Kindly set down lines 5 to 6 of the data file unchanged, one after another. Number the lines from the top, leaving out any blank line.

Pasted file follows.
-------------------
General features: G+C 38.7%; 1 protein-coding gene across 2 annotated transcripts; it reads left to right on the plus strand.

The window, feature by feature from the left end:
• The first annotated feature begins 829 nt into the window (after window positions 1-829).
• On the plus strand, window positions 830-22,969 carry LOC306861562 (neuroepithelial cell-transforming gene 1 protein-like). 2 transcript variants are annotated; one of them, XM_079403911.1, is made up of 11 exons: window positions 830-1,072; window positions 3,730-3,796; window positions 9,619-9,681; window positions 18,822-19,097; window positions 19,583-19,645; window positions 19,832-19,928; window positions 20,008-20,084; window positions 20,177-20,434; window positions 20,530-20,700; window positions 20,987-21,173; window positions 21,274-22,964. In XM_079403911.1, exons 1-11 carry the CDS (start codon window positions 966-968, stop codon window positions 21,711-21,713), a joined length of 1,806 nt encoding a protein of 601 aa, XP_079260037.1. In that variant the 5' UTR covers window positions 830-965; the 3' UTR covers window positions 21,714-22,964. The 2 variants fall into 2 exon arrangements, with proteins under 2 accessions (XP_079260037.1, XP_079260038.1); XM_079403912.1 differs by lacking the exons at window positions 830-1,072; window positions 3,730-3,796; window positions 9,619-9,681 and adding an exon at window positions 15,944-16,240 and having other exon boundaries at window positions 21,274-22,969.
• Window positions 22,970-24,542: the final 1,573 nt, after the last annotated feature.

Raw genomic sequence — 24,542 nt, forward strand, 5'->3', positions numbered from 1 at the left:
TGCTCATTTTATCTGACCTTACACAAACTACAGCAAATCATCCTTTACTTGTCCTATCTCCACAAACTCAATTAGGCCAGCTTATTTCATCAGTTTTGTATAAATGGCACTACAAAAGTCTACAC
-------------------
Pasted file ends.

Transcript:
• Window positions 22,970-24,542: the final 1,573 nt, after the last annotated feature.

Raw genomic sequence — 24,542 nt, forward strand, 5'->3', positions numbered from 1 at the left: